The Dow Jones Industrial Average is at its highest level ever, while the benchmark S&P 500 sits just 1.6% below its all-time peak.
We talked to big market players, Jeffrey Kleintop, chief market strategist at LPL Financial ($373 billion in assets under management), and Hayes Miller, head of asset allocation in North America at Baring Asset Management, ($48 billion in assets) to get the answers to questions investors want to hear, as the four-year bull run approaches its March 9 birthday.
Are the markets off to the races? Should you get in now if you still have cash on the sidelines? Or is it time for a pullback, or even a correction?
Kleintop says: “The Dow stands 115% higher than it did four years ago. However, this time the Dow no longer holds AIG (AIG), Citigroup (C) and GM (GM) -- among others -- as it did at the prior peak on October 9, 2007.”
He says yesterday’s trading “is another example of how the stock market continues to trace the pattern of the past two years around the latest Dow milestone.”
You can see that trading action in this chart here:
Kleintop adds: “We see the stock market stuck with some ups and downs around Dow 14,000 for much of the year, trapped between the positives and the negatives, as last year was stuck around 13,000 from early February until year-end and in 2011 the same thing occurred around 12,000.” He adds: “Overall, I see a balance of good and bad news keeping the market in balance around the recent milestone.”
-- U.S. housing strength
-- Don't Fight the Fed
-- Rebounding business spending
-- Low stock market valuations
-- Energy renaissance
-- Strong cash balances
-- Pending bonds to stocks rotation
-- Consumer & business balance sheets
-- European weaknesses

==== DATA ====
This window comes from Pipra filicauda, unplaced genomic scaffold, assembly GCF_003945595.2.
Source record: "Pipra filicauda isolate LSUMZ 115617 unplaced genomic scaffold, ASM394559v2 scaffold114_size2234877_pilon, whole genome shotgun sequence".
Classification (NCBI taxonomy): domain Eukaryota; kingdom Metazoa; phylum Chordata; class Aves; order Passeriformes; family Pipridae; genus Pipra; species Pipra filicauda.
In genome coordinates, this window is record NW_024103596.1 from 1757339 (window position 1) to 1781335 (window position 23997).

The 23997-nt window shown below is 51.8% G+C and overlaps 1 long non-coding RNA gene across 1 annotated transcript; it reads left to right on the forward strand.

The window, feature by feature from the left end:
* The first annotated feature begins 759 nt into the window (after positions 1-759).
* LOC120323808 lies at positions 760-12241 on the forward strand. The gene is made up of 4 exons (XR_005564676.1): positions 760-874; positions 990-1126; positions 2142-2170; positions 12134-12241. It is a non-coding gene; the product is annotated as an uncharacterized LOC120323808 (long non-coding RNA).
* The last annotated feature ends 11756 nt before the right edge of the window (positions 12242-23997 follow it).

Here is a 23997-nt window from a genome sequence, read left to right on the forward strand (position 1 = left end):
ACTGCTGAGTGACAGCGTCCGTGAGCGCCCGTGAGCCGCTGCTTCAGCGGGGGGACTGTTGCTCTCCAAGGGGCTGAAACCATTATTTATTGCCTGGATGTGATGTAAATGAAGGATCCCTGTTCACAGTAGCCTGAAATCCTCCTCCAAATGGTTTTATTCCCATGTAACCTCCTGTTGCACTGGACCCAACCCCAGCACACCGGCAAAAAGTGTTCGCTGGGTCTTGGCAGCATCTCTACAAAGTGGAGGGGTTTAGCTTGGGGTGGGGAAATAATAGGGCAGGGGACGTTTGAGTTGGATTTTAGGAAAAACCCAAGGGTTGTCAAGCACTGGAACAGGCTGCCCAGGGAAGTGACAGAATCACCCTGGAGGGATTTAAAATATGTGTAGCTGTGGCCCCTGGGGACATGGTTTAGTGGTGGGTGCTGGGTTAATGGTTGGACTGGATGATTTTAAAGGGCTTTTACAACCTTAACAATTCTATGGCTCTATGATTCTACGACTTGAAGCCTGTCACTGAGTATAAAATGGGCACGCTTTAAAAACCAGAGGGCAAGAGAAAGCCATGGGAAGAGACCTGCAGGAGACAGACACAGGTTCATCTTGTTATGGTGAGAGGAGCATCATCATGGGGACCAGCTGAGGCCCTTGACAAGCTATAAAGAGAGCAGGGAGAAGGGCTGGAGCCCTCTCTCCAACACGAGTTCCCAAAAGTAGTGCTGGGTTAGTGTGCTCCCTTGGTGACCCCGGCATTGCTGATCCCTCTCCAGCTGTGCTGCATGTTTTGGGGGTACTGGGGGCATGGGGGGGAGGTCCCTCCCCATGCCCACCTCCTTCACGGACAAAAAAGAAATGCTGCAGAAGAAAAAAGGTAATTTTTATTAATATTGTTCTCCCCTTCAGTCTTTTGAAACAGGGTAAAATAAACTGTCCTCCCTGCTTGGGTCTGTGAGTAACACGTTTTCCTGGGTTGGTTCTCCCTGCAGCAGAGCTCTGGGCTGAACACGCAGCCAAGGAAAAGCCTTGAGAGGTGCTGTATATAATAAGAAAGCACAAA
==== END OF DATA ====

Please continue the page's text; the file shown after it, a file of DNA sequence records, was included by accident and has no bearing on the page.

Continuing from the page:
-- Coming end of QE
-- Sequester/government shutdown/debt ceiling
-- High gas prices
-- Weak global GDP
-- Sluggish profit growth
-- Investor risk aversion
-- Government balance sheet
What should investors do? “Be nimble,” Kleintop advises. “In this kind of up-and-down market environment we think investors should seek to benefit from volatility.”
How? Here’s what Kleintop advises:
*Buy the Dips - Buying the dips in fundamentally improving areas such as Homebuilders and Industrials makes sense.
*Sell the Rips – Selling/Trimming those that have had big run ups, but have some vulnerability like Transports.
*Seek Yield - Focusing on the yield of an investment rather than solely on price appreciation can enhance total returns. Bank loans and even alternative vehicles like MLPs offer a yield advantage over investments that are solely price-driven during periods of high volatility.
And what about the Federal Reserve’s stimulus?
“The Fed has been a key support for the stock market over the past four years that the Dow has rallied,” Kleintop says. “As the pace of economic growth continues to stabilize around 2%, the Fed may find the rising cost of the bond buying program, and its increasingly limited benefits to growth, may mean they need to stop or slow the program later this year. Each time over the past four years the Fed stopped or debated ending their bond buying program it has contributed to a stock market pullback that ended as the Fed resumed purchases.”
Barings’ Miller says: “We find the market is fair valued versus expensive in 2007, but we’re a little bit worried that at the current levels, the markets are already discounting the good news that’s been anticipated for the rest of this year. Meaning, we’re not going to get any revaluations higher based on good economic news. The market has already digested the good news coming this year.”
What about solid corporate earnings growth?
“Obviously, earnings numbers continue to be reasonably good. But the good economic news will offset the Federal Reserve’s reaction to good economic news, because good economic news means the Fed unwinds its stimulus and that’s bad for the markets. (Societe Generale) now forecasts the 10-year Treasury at 3.4% handle, that’s a lot higher than where it is now.”
Miller added: “We’re living off of a stimulus. Profit margins are already at peak levels. Margins in 2011 and 2012 were off the charts in the US, we see profit margins scaling back down from that. Earnings per share for the year for the MSCI US equity index, analysts wrongfully see around 9% EPS growth for 2013. But that number is traditionally biased upwards. Go to most investment houses, talk through the numbers, they say just 3%. A lot of fear is that we’ll see the top line erode a bit, especially because of a stronger US dollar versus the euro, yen and sterling, so export numbers won’t be stronger. So we’ll see top-line erosion, and profit margins that can maybe hold at 2012 levels. Biggest issue to watch is capital expenditures, whether companies reinvest in the US economy by buying equipment or expanding.”